Each of these three streams of thought could interact in important ways with religious attitudes and values. For example, it seems reasonable to suppose that Science insists that religious beliefs be amenable to evidence. Developmentalism influences people toward optimistic rather than pessimistic religious attitudes and causes a focus on the practical benefits of religion as opposed to its other-worldly benefits alone. As for Postmodernism, a typical undergraduate might experience Postmodernism’s commitment to relativism as hostile to religious claims to truth. (Postmodernism’s commitment to relativism is also sometimes antagonistic to scientific claims to truth.) We return to a discussion of these tensions with religion in the following section.
College majors differ in important ways in the extent to which each major incorporates each stream of thought. The Humanities and some of the Social Sciences typically have a strong Postmodernist content. The Natural Sciences have a strong Scientist content. Economics and Business typically have a strong Developmentalist content. The different ideational content of different majors makes it possible to test at a practical level the three hypotheses that Postmodernism, Science and Developmentalism have a negative effect on religiosity by relating college major to religious attitudes, as well as attitudes toward science and relativism, one can see if the effects of these three streams of thought are as we hypothesize. Of course, while studying the effects of these three streams of thought motivates our analysis, studying the effects of different college majors on religiosity should be of interest even for those who have a different assessment of the ideational content of various college majors.
 Given the limitations of our data, we will not be able to separate differences in religious preferences from differences in religious beliefs, so we will not emphasize this distinction and treat religious differences as a matter of preferences. In terms of effects on choices, there is a high degree of substitutability between differences in religious beliefs and differences in religious preferences. It is likely, though, that the cognitive or belief element of religious differences is particularly susceptible to being affected by education. Thus, a deep microtheoretical explanation of how the mechanisms we identify in this paper operate would require one to deal more fully with the beliefs/preferences distinction in a religious context. Such a micro-theoretical explanation of how people’s religious beliefs and preferences are altered is beyond the scope of this paper; the job we have taken on is attempting to identify some of the effects that would need to be explained by such a theory.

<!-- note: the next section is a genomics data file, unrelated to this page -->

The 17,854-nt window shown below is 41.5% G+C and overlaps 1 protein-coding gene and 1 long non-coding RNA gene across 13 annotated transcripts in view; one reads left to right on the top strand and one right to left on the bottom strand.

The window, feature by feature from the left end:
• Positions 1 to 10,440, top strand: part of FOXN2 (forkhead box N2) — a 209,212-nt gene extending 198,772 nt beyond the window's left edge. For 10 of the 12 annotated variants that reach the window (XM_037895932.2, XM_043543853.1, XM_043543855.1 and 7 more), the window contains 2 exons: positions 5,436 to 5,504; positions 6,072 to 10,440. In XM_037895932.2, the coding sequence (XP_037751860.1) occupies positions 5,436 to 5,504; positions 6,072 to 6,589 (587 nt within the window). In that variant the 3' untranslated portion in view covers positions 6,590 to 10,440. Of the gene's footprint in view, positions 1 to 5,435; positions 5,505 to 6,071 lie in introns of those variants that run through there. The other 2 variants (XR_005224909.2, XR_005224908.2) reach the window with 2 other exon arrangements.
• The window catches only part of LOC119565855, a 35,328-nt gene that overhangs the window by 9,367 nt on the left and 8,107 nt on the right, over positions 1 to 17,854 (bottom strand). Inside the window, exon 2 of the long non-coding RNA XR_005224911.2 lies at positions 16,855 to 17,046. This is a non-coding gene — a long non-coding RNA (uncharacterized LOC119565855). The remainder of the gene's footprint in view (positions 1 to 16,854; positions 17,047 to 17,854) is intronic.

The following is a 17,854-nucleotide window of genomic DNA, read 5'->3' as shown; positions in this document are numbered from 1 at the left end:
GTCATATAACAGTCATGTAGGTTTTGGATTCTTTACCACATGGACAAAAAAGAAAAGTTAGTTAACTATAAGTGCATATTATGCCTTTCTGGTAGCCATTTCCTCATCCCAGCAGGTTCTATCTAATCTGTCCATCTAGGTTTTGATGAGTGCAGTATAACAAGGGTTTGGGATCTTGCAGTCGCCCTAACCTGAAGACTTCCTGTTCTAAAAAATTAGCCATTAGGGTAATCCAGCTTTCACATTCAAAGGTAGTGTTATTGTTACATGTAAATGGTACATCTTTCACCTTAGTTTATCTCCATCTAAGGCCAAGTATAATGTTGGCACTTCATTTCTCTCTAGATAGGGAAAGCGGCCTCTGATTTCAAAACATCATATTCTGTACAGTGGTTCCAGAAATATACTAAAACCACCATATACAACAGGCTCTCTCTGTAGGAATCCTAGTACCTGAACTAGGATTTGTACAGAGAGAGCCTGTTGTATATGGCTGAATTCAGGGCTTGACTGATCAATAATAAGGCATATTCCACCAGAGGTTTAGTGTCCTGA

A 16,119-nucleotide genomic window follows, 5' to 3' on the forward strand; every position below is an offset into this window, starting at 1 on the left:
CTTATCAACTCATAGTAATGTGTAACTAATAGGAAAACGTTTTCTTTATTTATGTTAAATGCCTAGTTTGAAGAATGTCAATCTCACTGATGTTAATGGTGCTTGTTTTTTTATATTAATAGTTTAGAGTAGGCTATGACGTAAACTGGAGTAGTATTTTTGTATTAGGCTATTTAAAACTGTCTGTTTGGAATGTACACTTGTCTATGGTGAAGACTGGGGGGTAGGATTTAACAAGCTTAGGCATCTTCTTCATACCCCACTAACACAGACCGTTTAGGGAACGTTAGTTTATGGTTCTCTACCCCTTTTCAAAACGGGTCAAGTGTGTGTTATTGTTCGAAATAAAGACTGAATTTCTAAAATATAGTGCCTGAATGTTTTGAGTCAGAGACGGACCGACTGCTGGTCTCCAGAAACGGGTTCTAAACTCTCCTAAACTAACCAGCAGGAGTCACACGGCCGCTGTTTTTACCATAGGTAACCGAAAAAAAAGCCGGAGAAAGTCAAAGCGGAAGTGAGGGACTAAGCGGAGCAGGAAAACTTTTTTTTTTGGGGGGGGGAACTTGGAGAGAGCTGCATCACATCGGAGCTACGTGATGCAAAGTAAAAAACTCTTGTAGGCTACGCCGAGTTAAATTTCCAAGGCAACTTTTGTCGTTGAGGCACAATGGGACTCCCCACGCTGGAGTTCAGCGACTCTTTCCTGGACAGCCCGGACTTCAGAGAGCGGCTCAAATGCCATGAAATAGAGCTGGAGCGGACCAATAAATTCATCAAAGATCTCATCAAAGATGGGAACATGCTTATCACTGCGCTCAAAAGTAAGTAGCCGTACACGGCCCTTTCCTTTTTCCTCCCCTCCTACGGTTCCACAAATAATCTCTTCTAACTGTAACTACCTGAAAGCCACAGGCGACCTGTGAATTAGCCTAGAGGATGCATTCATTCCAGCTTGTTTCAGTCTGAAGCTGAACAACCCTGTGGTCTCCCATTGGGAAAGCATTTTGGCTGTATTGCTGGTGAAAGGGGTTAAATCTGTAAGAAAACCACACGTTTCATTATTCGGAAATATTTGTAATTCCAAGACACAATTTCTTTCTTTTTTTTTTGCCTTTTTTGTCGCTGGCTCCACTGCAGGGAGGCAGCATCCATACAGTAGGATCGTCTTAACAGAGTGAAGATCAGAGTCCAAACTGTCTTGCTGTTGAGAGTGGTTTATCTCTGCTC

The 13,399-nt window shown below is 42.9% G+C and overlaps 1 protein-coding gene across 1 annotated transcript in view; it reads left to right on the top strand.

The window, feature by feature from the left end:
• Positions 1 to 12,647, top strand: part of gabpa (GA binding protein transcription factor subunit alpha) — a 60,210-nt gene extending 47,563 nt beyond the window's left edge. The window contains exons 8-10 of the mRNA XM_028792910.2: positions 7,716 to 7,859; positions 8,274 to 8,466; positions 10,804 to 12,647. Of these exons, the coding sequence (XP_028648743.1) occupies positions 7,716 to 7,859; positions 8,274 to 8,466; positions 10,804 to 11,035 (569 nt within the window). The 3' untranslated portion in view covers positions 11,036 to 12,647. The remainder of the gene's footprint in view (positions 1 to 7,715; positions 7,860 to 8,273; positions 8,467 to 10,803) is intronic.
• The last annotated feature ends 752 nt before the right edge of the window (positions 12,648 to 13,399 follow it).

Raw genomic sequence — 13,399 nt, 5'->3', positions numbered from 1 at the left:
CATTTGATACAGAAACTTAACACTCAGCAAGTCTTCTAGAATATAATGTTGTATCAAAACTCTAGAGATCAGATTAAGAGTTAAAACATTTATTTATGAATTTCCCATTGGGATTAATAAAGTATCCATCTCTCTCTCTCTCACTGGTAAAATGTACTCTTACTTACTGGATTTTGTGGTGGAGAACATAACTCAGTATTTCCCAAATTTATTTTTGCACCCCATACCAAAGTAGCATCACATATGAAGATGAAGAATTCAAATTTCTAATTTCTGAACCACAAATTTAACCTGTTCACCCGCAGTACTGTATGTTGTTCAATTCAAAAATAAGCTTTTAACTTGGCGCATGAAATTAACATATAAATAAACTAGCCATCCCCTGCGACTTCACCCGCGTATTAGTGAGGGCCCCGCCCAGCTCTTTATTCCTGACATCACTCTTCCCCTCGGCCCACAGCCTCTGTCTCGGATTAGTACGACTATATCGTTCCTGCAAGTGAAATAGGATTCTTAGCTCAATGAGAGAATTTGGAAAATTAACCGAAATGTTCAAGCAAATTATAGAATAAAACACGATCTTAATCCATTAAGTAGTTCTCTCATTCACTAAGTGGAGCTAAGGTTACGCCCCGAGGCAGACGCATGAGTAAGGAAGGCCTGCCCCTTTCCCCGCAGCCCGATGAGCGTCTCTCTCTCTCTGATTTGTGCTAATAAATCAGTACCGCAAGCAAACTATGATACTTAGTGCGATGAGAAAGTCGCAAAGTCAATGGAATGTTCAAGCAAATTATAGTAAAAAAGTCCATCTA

James Montgomery (1996) discusses the issue of whether religious differences are matters of belief or matters of preferences. He argues that, to the extent religious beliefs are not governed by common knowledge and Bayesian updating, that the distinction is not as central a theoretical distinction as it is in areas where beliefs are governed by common knowledge (at some point), plus Bayesian updating (perhaps with private information). Although a Bayesian approach can be quite useful in judging religious beliefs within a culture that admits only a few different possible religious beliefs, in general it faces the difficulty that it would be almost impossible to specify a reasonable prior probability distribution over all possible structures of ultimate reality. Even in scientific contexts, the difficult of specifying an adequate prior probability distribution over all possible structures of ultimate reality is an important argument for Frequentists in their ongoing argument with strict Bayesians.